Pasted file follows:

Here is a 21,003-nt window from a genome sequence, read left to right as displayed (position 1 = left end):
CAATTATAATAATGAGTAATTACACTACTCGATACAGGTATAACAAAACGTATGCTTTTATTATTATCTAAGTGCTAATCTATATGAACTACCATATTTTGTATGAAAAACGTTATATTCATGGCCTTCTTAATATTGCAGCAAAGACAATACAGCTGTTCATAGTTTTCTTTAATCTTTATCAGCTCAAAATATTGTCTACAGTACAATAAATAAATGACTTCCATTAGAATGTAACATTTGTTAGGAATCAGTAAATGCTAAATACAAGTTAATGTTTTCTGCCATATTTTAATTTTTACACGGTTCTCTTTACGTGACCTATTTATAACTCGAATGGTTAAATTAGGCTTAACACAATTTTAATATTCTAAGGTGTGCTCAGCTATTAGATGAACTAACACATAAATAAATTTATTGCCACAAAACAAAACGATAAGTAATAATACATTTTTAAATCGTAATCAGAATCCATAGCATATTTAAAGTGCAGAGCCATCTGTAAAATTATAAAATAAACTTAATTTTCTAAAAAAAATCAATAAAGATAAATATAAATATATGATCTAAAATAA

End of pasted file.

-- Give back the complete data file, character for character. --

Here is a 21,003-nt window from a genome sequence, read left to right as displayed (position 1 = left end):
CAATTATAATAATGAGTAATTACACTACTCGATACAGGTATAACAAAACGTATGCTTTTATTATTATCTAAGTGCTAATCTATATGAACTACCATATTTTGTATGAAAAACGTTATATTCATGGCCTTCTTAATATTGCAGCAAAGACAATACAGCTGTTCATAGTTTTCTTTAATCTTTATCAGCTCAAAATATTGTCTACAGTACAATAAATAAATGACTTCCATTAGAATGTAACATTTGTTAGGAATCAGTAAATGCTAAATACAAGTTAATGTTTTCTGCCATATTTTAATTTTTACACGGTTCTCTTTACGTGACCTATTTATAACTCGAATGGTTAAATTAGGCTTAACACAATTTTAATATTCTAAGGTGTGCTCAGCTATTAGATGAACTAACACATAAATAAATTTATTGCCACAAAACAAAACGATAAGTAATAATACATTTTTAAATCGTAATCAGAATCCATAGCATATTTAAAGTGCAGAGCCATCTGTAAAATTATAAAATAAACTTAATTTTCTAAAAAAAATCAATAAAGATAAATATAAATATATGATCTAAAATAA